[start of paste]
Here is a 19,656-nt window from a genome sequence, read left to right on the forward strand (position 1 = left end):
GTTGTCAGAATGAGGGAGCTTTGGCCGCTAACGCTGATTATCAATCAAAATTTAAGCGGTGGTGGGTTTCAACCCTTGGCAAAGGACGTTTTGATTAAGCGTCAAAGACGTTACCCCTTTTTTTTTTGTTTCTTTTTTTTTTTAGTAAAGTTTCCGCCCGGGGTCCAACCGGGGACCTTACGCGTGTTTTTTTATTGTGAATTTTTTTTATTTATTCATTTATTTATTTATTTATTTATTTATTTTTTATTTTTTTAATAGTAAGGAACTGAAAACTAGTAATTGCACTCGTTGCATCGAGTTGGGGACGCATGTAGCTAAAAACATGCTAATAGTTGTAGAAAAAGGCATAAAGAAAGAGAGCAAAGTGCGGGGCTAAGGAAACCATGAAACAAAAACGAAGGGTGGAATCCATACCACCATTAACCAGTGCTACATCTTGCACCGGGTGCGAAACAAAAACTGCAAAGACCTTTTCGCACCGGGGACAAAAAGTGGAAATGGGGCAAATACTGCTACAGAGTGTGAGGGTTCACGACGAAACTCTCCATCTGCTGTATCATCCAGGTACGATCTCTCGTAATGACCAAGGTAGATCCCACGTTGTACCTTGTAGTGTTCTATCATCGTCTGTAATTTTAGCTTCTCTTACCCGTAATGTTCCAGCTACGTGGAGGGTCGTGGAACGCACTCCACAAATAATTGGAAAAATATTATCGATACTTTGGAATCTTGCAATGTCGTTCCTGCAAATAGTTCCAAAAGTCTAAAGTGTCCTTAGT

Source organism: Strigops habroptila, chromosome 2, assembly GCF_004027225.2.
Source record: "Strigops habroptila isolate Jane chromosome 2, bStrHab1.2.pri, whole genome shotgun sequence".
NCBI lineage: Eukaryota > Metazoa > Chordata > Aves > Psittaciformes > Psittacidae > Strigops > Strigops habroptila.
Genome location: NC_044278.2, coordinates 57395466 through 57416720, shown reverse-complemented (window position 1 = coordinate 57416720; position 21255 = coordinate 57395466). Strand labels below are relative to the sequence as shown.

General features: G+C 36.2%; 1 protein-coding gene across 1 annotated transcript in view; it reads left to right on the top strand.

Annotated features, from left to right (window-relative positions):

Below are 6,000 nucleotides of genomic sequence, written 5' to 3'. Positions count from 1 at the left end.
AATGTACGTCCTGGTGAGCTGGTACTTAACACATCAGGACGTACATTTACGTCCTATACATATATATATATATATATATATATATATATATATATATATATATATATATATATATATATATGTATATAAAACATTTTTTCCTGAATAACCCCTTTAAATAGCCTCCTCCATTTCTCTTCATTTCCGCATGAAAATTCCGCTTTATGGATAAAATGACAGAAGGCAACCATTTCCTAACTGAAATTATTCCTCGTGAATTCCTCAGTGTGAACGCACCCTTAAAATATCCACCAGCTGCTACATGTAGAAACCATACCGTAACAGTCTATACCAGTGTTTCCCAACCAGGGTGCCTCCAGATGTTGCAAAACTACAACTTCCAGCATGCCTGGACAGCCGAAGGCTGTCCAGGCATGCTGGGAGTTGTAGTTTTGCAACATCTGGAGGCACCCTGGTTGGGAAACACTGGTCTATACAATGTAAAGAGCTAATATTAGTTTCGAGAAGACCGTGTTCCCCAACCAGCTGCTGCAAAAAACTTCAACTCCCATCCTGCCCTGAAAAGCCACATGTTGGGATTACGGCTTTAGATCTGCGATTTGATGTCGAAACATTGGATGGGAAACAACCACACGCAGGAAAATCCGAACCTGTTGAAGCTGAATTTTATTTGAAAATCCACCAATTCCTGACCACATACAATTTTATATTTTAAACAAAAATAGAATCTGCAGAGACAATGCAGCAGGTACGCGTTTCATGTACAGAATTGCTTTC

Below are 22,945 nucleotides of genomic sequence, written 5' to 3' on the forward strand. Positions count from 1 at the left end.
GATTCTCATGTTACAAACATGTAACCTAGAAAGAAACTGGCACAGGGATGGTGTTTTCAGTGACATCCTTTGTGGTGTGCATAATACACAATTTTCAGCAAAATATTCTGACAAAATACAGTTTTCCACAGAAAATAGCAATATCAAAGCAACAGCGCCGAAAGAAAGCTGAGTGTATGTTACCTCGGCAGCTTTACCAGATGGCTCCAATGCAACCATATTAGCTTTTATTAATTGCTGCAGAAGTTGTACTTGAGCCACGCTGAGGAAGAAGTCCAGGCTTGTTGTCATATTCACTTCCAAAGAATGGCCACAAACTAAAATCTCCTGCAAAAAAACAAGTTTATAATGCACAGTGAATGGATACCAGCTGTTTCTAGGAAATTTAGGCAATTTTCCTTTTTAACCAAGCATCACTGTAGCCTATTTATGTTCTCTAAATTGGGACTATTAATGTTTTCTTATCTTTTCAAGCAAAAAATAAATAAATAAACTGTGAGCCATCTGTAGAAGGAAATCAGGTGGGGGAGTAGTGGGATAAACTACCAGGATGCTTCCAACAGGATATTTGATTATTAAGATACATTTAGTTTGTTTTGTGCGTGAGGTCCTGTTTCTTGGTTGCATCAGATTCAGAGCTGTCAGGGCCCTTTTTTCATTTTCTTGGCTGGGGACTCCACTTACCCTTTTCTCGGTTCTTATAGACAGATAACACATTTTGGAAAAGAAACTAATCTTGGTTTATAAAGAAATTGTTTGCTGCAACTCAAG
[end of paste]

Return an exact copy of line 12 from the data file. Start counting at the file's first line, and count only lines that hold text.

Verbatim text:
GATTCTCATGTTACAAACATGTAACCTAGAAAGAAACTGGCACAGGGATGGTGTTTTCAGTGACATCCTTTGTGGTGTGCATAATACACAATTTTCAGCAAAATATTCTGACAAAATACAGTTTTCCACAGAAAATAGCAATATCAAAGCAACAGCGCCGAAAGAAAGCTGAGTGTATGTTACCTCGGCAGCTTTACCAGATGGCTCCAATGCAACCATATTAGCTTTTATTAATTGCTGCAGAAGTTGTACTTGAGCCACGCTGAGGAAGAAGTCCAGGCTTGTTGTCATATTCACTTCCAAAGAATGGCCACAAACTAAAATCTCCTGCAAAAAAACAAGTTTATAATGCACAGTGAATGGATACCAGCTGTTTCTAGGAAATTTAGGCAATTTTCCTTTTTAACCAAGCATCACTGTAGCCTATTTATGTTCTCTAAATTGGGACTATTAATGTTTTCTTATCTTTTCAAGCAAAAAATAAATAAATAAACTGTGAGCCATCTGTAGAAGGAAATCAGGTGGGGGAGTAGTGGGATAAACTACCAGGATGCTTCCAACAGGATATTTGATTATTAAGATACATTTAGTTTGTTTTGTGCGTGAGGTCCTGTTTCTTGGTTGCATCAGATTCAGAGCTGTCAGGGCCCTTTTTTCATTTTCTTGGCTGGGGACTCCACTTACCCTTTTCTCGGTTCTTATAGACAGATAACACATTTTGGAAAAGAAACTAATCTTGGTTTATAAAGAAATTGTTTGCTGCAACTCAAG